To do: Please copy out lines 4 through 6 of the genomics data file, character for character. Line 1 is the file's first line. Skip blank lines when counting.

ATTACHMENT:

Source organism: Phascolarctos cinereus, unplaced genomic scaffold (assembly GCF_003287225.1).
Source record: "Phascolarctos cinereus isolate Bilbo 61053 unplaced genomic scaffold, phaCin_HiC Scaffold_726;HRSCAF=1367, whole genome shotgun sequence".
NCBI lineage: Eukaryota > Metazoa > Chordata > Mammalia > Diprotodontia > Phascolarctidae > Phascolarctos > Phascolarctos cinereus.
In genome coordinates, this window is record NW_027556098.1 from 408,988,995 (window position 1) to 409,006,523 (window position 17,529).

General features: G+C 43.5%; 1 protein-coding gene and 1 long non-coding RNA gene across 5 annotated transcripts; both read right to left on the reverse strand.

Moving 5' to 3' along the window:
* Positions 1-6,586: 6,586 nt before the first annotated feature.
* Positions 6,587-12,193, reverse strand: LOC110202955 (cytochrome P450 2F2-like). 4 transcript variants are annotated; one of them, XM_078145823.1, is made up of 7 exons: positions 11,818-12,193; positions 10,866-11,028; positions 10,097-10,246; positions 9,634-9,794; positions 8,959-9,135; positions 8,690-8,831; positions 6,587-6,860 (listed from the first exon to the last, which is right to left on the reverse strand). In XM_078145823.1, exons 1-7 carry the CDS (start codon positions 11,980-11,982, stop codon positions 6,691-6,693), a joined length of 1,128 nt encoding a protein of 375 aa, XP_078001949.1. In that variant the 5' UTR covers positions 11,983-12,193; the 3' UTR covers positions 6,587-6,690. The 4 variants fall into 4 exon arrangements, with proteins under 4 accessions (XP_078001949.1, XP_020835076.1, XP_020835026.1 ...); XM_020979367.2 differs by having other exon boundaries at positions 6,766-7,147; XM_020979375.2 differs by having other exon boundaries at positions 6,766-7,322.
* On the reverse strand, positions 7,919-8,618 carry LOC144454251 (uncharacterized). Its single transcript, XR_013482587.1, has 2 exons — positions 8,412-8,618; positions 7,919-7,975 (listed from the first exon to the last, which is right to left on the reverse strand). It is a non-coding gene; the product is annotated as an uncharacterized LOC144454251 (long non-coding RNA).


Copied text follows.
In genome coordinates, this window is record NW_027556098.1 from 408,988,995 (window position 1) to 409,006,523 (window position 17,529).

General features: G+C 43.5%; 1 protein-coding gene and 1 long non-coding RNA gene across 5 annotated transcripts; both read right to left on the reverse strand.

Moving 5' to 3' along the window: